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Page last updated at 13:25 GMT, Thursday, 11 December 2008

Canada's 'dirty oil' challenge

Stacks
Steam billows out of a chimney at Syncrude's oil sands mine in northern Alberta

By Sarah Shenker
BBC News, Fort McMurray, Alberta

In April this year, about 500 migrating ducks on their way north landed in what looked like a large lake in western Canada.

It was not a lake, but a tailings pond - a store for toxic waste from the oil sands extraction process, made up of water, clay, sand, residual bitumen and heavy metals.

Most of the ducks died, killed by the slick of oil on the water's surface.

"It was horrifying," says Ruth Kleinbub, a field naturalist in nearby Fort McMurray, the city at the heart of the industry in the province of Alberta.

How the oil sands region expanded between 1974 and 2004

"In the spring, the open water would be such an invitation for the ducks, and the second they hit, they would have just drowned."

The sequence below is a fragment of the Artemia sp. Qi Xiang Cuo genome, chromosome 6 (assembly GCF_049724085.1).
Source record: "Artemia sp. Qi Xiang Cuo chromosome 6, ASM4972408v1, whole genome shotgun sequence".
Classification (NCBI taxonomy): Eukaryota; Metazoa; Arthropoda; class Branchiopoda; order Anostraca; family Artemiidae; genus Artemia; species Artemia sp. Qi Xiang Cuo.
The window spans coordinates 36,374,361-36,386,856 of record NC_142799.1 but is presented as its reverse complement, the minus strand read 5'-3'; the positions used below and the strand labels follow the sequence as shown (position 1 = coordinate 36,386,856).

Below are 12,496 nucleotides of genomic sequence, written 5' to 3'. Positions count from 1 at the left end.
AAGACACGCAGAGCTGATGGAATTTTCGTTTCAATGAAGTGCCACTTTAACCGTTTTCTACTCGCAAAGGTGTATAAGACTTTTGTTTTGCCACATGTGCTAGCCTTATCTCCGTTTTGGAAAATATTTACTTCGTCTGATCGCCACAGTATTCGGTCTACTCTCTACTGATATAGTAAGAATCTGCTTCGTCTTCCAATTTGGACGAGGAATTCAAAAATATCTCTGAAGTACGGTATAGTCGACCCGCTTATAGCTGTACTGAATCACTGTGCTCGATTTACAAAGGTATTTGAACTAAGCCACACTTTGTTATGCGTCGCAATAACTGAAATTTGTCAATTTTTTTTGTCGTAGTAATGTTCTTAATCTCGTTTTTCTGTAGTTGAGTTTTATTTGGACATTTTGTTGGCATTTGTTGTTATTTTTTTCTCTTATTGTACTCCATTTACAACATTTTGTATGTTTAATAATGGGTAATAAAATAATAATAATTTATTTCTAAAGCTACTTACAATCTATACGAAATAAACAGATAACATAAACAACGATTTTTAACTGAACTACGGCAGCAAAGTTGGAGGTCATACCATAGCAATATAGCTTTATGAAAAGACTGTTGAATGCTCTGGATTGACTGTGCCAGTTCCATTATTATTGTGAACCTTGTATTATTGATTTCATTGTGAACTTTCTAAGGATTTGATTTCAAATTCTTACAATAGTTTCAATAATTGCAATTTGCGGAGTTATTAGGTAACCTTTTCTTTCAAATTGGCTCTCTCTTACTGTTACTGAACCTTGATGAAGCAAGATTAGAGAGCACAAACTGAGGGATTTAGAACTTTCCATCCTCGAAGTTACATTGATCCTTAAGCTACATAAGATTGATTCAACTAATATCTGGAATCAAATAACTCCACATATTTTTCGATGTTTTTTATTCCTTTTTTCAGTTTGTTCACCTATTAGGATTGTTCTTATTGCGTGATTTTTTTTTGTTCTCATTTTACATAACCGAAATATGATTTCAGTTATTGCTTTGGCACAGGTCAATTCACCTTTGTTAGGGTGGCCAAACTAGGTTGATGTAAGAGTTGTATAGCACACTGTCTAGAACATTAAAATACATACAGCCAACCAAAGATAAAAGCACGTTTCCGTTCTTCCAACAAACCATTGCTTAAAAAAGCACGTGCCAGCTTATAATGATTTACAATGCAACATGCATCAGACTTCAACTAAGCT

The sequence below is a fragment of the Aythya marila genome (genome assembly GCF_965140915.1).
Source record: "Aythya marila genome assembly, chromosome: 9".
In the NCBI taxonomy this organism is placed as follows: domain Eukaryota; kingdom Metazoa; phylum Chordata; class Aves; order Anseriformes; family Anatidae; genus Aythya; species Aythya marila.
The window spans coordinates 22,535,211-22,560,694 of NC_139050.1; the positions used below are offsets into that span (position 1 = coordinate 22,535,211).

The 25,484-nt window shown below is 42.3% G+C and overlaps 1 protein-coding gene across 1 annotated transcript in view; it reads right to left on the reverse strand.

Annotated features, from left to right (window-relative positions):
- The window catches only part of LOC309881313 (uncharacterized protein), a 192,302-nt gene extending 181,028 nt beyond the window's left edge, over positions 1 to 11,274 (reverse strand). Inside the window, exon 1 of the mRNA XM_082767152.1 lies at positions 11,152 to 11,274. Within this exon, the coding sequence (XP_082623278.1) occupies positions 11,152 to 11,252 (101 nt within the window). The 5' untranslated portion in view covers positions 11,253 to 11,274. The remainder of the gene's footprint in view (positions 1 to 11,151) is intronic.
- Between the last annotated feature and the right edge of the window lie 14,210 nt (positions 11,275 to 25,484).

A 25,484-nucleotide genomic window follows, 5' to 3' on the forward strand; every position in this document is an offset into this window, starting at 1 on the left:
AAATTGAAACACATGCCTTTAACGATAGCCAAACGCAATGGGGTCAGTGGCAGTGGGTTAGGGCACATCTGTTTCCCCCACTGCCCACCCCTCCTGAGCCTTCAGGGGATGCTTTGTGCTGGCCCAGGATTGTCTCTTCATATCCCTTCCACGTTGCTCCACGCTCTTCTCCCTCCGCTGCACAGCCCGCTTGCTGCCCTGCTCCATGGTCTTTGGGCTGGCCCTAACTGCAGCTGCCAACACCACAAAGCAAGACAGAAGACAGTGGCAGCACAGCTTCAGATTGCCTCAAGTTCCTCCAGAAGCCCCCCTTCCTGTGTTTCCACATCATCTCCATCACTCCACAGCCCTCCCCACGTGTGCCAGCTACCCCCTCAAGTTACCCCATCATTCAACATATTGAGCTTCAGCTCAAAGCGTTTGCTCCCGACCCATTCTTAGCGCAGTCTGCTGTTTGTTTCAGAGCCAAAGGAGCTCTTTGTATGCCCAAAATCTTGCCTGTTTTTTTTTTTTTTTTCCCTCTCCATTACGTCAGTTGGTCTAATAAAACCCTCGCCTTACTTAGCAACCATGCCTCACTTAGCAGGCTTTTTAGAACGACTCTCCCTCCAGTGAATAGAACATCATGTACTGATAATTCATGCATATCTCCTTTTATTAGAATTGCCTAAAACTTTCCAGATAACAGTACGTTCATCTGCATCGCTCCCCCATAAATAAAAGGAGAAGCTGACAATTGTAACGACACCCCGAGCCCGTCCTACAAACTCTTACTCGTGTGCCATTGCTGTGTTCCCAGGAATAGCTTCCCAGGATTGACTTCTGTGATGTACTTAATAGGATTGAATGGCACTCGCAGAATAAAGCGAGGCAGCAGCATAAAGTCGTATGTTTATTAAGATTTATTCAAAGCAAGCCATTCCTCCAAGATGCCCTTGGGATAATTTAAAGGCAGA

A government investigation of the incident has been handed over to Alberta's Department of Justice, which will decide whether or not to prosecute or fine the company involved, Syncrude.

The incident was an embarrassment for Syncrude, which says its usual bird deterrent system was turned off because of the unseasonably cold weather.

It was a public relations nightmare for the Alberta government, which has been trying to convince national and international public opinion that its oil sands industry is environmentally responsible.

Environmental laggard?

It is an argument that environmentalists say the government has lost.

"When we are looking at the tar sands, we are looking at a project that is the largest capital investment project on the face of the planet, the largest industrial project on the planet, and the ecological implications are just as great," says Mike Hudema, an Edmonton-based climate and energy campaigner with Greenpeace Canada.